Tuesday, 2 July 2013

Starbucks Baristas in Hunger Strike for Higher Wages in Chile

Our friends from Global Fair  and Global Voice are running an article about the differences between how much we pay for coffee (a high consumption export product in many Latin American countries) and how little is paid to baristas @ giant Starbucks.   Usually the notes refer to the poor farmers that have the weakest end of the string and here we see how another piece of the puzzle is greatly unfair in the chain of consumption.

A small coffee costs more than an hour of work from a highly trained  barista in Chile and I bet is the same in the majority of other developing countries (Peru and China, for sure, to mention two).  Starbucks charges the same for a cup of coffee pretty much anywhere in the world but pay misery salaries to their workers.

Below, a video from the sites mentioned above as well as other developments on the case.


Hunger strike
The hunger strike demanding better working conditions started by three Starbucks workers in Chile is up to its 11th day, with Starbucks refusing to negotiate due to “company policies”.
@lafundacionsol: 11 days into the #hungerstrike and Starbucks tells its “partners” @sindicatosbux that due to corporate policies they can't grant benefits through a collective negotiation.
The three workers on hunger strike are members of the Starbucks employee union in Chile, which through its Twitter account @Sindicatosbux [es] has been reporting on their 30 day strike and latter hunger strike. As Andrés Giordano, the union's president, explains in this next video interview [es], their hunger strike is their last resort after all other efforts to reach an agreement with Starbucks were met with denials:
Through their blog [es], started in 2009, they have actively posted information on their union and their efforts to work with Starbucks to arrive at mutually beneficial solutions. For example, part of the Starbucks policy was to provide transportation to employees who close stores after 10 or 11pm at night in far off locations or in areas considered dangerous, as reported in this December 2009 post [es]. However, many locations and “partners” were not receiving the benefit, or due to routing issues arrived at their homes as late as 2am.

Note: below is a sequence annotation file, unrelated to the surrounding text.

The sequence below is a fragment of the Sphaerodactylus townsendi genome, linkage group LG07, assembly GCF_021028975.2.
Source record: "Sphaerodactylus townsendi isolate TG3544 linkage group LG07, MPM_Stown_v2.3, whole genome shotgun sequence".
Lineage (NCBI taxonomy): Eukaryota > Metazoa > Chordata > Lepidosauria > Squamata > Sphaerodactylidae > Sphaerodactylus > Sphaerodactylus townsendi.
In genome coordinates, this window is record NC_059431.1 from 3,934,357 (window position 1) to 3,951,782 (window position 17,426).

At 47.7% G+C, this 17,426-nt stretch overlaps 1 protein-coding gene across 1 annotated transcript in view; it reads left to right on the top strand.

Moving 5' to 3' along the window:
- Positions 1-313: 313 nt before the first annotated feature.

Back in November 2010, Starbucks' partners in Chile wrote a letter [es] to their international visitors exposing some of the company's most offensive behaviors towards their partners. Although Starbucks excused themselves due to the economic recession, to the baristas it did not make sense that their prior benefits were being cut off, their salaries were staying the same and the yearly employee company party was cancelled while the top management went for a planning retreat to the Chilean South, complete with horseback riding and hot springs.
It isn't possible that a tall coffee prepared in 3 minutes is worth more than a barista's hourly wage.
In this next video,  The Timber Beast plays on the guitar and sings Joe Feinberg's ‘What Shall We Do With the Starbucks Bosses?' in front of a Starbucks in Ontario, Canada, in support of the Chilean Starbucks workers:
The Wall Street Journal reports that United States baristas are also supporting their Chilean partners' strike. In the article, Starbucks spokesman Jim Olson expressed that baristas in Chile make 30% more than the industry average and made reference to some of the 24 original demands which were dropped by the union, without mentioning the four that still stand.
Industrial Workers of the World explains a couple of these demands: